50K delegates gather in Quito to talk poverty, climate change and cities at UN Habitat III

Delegates adopted The New Urban Agenda with goals for how cities can evolve over the next 20 years .

Evan Siddall, President & CEO of Canada Mortgage & Housing Corporation (CMHC) making a presentation at the UN Habitat III Conference in Quito, Ecuador in October, 2016. Photo courtesy CMHC.

Evan Siddall, President & CEO of Canada Mortgage & Housing Corporation (CMHC) making a presentation at the UN Habitat III Conference in Quito, Ecuador in October, 2016. Photo courtesy CMHC.

More than half of the world’s population lives in cities, they live on two per cent of the globe’s land area, generate 70 per cent of the world’s GDP and consume over 60 per cent of the world’s energy. By 2050, the UN expects that over 70 per cent of the world’s population will be living in cities. 

This was the backdrop October 16th to 21st when about 50,000 delegates from around the world gathered in Quito, Ecuador for the UN Habitat III conference. 

The delegates came from governments, indigenous organizations, the private and not-for-profit sectors and civil society from all over the world and addressed issues such as poverty, climate change, public safety, infrastructure and housing, health and quality of life, and the economic, social and creative advantages provided by cities.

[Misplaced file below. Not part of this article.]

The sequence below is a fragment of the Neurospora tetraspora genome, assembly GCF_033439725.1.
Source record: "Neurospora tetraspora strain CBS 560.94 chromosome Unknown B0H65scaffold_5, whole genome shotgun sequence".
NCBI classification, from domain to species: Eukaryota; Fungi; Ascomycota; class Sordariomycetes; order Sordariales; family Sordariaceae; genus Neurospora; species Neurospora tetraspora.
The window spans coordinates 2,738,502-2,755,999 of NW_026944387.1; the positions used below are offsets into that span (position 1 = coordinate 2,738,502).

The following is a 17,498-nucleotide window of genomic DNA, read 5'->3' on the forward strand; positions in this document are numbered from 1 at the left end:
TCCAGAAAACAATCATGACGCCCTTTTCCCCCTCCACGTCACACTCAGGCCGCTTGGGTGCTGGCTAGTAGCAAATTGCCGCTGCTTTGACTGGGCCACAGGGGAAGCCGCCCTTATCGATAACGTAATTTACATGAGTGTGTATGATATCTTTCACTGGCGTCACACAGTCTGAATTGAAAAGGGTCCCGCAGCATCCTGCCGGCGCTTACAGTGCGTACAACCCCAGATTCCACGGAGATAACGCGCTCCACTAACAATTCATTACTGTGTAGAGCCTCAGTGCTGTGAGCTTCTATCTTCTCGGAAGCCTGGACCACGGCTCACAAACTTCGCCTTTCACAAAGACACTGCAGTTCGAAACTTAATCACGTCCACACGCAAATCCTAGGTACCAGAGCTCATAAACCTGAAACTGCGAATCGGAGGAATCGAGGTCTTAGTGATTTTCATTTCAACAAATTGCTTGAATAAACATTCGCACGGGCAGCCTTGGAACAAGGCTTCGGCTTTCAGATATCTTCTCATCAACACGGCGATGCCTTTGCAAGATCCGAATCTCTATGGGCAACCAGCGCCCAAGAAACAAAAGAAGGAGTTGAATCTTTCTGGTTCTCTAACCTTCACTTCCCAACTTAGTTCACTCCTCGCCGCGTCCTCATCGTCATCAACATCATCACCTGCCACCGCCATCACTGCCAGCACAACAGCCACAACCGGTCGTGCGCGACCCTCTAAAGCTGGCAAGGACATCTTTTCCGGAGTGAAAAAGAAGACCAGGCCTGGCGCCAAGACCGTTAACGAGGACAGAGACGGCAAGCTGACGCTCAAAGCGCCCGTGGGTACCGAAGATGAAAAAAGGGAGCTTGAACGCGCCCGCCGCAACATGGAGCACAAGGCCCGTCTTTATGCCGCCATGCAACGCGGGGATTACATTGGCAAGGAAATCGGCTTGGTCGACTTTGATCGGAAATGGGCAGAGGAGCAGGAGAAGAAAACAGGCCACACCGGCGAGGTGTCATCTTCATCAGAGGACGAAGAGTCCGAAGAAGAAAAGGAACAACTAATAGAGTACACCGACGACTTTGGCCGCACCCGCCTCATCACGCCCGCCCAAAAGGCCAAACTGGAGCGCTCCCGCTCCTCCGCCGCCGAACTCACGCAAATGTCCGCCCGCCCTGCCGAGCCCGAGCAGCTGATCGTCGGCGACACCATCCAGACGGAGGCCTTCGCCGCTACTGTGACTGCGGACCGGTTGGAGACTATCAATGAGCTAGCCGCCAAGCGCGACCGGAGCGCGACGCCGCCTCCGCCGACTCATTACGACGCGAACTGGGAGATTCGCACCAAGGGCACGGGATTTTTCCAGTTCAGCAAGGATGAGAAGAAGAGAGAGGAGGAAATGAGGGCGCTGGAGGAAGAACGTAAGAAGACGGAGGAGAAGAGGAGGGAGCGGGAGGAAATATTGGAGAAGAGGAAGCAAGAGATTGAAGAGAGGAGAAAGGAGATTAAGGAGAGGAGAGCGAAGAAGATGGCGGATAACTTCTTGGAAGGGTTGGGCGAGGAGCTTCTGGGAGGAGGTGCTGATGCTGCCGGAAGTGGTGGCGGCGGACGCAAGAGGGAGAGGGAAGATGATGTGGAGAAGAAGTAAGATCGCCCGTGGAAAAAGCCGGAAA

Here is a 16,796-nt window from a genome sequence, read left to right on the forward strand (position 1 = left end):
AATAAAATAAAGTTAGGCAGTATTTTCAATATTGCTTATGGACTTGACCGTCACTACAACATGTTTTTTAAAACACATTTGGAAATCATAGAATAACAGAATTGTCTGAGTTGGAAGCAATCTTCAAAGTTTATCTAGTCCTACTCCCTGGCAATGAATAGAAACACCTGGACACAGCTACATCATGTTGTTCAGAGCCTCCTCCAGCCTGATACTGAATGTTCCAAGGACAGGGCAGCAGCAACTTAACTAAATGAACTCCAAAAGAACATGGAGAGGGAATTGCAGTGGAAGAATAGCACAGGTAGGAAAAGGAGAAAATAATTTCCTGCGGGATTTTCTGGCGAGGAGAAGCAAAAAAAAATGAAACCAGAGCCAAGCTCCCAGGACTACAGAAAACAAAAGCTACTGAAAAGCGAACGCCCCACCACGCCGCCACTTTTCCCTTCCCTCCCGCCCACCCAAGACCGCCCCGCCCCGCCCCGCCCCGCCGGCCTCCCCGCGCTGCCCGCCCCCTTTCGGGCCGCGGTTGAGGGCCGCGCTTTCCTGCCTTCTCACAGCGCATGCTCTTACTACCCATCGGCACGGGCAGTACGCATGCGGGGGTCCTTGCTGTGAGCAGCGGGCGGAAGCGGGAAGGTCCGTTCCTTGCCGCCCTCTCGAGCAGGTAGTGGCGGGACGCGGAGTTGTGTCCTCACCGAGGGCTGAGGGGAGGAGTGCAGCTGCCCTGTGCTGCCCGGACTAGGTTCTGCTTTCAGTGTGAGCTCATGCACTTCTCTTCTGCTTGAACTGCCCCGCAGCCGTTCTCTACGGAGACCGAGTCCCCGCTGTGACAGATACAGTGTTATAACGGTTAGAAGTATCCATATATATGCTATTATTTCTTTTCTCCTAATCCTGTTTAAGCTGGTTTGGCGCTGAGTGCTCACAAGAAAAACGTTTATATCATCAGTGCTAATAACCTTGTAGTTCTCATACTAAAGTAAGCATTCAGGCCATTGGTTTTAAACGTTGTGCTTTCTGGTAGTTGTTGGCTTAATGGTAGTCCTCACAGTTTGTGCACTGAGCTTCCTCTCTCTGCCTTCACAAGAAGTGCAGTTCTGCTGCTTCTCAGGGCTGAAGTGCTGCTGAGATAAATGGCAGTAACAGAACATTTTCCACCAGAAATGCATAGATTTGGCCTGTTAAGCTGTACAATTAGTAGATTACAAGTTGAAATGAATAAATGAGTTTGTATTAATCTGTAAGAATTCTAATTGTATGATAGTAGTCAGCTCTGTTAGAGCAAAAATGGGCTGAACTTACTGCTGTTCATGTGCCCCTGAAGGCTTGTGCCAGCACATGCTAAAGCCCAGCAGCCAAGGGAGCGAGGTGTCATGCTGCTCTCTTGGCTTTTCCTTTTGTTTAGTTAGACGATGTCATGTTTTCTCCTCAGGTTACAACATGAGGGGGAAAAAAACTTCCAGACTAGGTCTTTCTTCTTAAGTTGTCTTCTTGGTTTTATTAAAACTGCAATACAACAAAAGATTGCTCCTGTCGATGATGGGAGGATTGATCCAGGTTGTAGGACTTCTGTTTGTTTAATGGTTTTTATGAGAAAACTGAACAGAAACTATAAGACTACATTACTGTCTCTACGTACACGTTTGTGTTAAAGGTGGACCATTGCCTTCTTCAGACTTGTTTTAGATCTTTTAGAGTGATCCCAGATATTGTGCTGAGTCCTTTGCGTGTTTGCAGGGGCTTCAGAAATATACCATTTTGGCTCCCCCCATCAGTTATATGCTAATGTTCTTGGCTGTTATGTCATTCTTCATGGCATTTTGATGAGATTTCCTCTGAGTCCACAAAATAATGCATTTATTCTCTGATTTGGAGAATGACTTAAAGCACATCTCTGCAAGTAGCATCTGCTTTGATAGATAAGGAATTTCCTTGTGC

The aim of the conference, which is held every 20 years, was to chart a sustainable development vision for the world’s cities; the end result being adoption of a document called the New Urban Agenda.  

 The New Urban Agenda

The New Urban Agenda, which was adopted on October 20th by delegates from 167 nations, lays out goals for how the world’s cities can evolve and take shape over the next 20 years.

It contains a long list of commitments for a sustainable, fair and safe world for everyone. It is also attempt to reverse the 20th century planning legacy of uncontrolled urbanisation and urban poverty. 

The New Urban Agenda calls for national strategies to combat urban inequality by enhancing livability, education, food security, health and well-being and ensuring that cities are well planned, financed, developed, built andgoverned with a view to their impact on sustainability and resilience beyond the urban boundaries.